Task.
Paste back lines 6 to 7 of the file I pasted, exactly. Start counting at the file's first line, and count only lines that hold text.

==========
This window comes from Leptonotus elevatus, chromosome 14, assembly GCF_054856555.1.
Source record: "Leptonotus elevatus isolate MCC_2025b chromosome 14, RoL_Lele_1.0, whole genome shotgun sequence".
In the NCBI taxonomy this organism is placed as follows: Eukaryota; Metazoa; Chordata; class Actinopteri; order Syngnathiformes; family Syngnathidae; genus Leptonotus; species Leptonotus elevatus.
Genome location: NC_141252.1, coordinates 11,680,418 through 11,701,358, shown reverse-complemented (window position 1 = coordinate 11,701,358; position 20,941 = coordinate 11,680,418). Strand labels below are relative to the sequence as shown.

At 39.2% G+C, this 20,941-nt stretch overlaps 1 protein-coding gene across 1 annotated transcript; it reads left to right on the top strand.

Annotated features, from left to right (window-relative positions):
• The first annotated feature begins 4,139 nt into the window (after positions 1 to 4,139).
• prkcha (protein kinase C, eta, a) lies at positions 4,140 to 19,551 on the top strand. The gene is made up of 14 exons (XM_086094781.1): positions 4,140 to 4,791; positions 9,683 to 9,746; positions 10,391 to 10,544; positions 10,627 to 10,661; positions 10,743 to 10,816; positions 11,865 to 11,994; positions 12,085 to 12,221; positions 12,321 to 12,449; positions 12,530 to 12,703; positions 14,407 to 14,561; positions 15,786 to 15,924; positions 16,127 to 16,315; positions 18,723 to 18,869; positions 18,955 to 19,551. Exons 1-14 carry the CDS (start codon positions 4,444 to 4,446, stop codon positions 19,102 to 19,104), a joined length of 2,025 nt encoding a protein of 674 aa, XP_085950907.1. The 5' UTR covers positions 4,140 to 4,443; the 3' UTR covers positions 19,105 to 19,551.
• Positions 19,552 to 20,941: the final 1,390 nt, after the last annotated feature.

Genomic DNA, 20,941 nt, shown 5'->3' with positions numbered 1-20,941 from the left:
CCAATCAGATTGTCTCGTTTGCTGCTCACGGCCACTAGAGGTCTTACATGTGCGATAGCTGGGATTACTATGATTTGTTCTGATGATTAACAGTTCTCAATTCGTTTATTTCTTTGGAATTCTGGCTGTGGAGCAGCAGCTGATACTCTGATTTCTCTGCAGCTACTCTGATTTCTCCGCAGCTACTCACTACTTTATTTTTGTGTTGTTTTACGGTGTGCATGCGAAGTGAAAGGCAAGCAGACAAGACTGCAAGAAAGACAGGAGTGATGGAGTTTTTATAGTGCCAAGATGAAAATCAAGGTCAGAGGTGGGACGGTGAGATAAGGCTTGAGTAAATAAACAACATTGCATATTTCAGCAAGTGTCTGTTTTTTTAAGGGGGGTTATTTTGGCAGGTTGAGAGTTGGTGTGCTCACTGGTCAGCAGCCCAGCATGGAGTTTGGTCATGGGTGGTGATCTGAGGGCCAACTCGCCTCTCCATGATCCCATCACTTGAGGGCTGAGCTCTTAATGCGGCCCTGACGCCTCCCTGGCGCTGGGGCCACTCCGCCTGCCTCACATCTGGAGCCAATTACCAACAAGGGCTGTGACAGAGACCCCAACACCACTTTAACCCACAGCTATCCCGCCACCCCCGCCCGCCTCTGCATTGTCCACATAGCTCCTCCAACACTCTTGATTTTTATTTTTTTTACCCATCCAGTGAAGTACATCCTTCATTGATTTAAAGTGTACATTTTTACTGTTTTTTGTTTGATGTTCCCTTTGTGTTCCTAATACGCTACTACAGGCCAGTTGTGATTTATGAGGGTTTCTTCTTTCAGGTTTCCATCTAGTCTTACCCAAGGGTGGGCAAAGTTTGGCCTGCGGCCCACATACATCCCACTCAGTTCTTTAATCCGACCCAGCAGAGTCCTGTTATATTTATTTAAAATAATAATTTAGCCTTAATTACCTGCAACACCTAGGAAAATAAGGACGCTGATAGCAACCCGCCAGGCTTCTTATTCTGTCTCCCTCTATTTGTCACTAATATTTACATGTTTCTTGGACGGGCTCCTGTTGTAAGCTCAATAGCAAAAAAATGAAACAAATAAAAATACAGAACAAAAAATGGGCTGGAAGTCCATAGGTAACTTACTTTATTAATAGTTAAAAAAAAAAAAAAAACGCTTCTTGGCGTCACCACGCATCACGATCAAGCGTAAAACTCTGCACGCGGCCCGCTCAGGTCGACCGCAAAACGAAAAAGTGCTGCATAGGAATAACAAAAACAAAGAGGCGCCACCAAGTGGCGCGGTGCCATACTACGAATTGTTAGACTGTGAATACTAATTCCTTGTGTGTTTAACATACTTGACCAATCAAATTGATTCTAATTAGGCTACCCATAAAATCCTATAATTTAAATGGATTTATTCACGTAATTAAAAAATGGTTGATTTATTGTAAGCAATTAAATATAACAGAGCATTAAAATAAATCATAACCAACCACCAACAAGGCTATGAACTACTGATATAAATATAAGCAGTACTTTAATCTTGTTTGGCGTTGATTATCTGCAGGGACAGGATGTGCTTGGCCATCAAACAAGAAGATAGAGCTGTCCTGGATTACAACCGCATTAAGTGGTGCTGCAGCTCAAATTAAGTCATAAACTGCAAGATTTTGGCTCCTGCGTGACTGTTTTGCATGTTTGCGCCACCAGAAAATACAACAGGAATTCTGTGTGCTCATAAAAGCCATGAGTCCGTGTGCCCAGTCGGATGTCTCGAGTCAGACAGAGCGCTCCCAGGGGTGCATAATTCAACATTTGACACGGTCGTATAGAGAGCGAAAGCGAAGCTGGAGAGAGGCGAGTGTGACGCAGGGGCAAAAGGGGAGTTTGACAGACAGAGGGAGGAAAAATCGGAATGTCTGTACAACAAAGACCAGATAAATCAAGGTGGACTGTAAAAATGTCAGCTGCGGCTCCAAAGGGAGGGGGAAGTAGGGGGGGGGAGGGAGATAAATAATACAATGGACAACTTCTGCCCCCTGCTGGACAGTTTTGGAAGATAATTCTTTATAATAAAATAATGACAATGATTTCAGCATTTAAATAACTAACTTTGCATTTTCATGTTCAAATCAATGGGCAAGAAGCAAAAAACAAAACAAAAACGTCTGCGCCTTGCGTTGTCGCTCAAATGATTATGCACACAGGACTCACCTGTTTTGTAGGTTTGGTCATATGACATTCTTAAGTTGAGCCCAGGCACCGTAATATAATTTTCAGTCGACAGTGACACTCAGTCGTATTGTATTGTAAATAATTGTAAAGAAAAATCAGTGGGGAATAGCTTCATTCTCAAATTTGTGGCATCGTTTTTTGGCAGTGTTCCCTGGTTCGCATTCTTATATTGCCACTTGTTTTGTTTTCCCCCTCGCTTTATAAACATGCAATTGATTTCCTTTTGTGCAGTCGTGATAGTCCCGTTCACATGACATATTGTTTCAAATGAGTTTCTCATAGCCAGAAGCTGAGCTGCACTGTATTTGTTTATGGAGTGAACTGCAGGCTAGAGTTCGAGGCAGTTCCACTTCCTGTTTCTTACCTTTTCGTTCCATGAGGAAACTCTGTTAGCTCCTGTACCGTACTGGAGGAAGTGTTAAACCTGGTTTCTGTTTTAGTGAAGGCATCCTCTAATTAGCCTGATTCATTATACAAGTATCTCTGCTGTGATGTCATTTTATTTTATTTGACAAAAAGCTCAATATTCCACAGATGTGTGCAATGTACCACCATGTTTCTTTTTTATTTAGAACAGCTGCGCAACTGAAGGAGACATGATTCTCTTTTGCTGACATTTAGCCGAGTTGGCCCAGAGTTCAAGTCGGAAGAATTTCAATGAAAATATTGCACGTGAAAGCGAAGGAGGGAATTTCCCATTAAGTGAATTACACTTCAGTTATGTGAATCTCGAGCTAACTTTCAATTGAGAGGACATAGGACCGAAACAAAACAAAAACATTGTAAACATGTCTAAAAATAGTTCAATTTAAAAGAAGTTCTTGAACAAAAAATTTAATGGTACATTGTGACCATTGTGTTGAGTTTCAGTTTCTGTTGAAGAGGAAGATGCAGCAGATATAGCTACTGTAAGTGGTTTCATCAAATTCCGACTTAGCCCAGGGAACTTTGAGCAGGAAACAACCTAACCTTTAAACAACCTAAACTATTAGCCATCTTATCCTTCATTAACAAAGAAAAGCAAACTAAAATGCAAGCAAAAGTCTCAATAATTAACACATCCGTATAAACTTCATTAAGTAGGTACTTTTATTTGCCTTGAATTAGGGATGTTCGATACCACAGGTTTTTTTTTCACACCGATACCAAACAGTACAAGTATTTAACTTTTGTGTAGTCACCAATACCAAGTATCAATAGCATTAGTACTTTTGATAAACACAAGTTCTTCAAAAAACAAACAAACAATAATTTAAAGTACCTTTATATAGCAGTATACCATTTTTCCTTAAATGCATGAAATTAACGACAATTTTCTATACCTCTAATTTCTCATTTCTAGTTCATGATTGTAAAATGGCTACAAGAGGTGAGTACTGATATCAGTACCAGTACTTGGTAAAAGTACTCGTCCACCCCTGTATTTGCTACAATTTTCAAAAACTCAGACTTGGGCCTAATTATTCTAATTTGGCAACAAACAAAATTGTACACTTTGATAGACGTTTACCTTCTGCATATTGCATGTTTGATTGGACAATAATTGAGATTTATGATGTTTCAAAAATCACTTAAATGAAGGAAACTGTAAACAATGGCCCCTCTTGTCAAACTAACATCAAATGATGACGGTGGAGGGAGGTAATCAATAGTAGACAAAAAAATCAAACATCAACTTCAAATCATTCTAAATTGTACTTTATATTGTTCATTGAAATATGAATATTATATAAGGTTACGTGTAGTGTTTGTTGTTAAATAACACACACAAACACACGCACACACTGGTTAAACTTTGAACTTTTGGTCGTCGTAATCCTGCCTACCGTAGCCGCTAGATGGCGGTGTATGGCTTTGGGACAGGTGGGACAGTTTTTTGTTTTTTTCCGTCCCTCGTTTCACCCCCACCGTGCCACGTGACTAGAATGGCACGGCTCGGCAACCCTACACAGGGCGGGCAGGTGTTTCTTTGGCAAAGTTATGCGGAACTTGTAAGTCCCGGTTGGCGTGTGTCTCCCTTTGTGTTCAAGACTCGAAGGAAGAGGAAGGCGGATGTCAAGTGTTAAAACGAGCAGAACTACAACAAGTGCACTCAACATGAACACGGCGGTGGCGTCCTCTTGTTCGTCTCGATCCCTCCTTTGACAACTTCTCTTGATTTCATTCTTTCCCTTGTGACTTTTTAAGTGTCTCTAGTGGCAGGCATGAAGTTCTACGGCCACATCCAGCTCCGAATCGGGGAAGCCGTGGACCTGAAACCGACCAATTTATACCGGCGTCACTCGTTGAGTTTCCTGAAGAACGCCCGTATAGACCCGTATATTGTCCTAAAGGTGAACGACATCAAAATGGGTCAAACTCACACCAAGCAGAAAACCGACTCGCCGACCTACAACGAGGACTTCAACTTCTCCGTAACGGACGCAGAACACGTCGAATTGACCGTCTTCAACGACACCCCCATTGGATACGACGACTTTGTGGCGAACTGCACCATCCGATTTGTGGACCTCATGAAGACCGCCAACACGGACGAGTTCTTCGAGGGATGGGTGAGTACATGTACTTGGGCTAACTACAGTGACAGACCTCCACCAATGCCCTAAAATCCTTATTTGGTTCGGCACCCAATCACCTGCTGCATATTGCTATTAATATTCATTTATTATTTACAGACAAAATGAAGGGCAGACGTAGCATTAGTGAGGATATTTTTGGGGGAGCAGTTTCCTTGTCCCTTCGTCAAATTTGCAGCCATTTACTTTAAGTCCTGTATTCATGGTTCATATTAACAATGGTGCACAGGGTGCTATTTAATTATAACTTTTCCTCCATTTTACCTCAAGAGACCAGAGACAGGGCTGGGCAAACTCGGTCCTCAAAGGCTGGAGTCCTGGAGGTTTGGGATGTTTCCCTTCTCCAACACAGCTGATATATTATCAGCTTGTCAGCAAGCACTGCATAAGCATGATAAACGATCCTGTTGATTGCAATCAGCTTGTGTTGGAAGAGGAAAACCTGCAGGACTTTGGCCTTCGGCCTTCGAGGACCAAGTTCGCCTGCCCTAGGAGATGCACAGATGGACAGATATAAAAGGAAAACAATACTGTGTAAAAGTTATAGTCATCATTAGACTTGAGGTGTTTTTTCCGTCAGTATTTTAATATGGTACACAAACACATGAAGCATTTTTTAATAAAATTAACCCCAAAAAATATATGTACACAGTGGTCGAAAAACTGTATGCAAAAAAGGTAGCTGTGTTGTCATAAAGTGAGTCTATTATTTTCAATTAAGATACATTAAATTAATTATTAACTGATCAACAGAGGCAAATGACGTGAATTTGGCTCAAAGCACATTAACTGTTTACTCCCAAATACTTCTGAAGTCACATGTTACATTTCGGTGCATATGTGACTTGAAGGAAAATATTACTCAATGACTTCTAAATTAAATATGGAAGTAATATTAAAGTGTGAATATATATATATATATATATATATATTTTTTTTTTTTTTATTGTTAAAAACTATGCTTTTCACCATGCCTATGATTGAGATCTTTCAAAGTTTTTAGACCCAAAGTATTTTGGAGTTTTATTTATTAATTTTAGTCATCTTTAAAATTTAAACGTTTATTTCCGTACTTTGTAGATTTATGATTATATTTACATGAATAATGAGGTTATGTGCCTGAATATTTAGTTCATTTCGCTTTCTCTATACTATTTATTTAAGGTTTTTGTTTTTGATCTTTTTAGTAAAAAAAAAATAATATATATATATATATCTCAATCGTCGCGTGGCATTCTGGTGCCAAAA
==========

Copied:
Annotated features, from left to right (window-relative positions):
• The first annotated feature begins 4,139 nt into the window (after positions 1 to 4,139).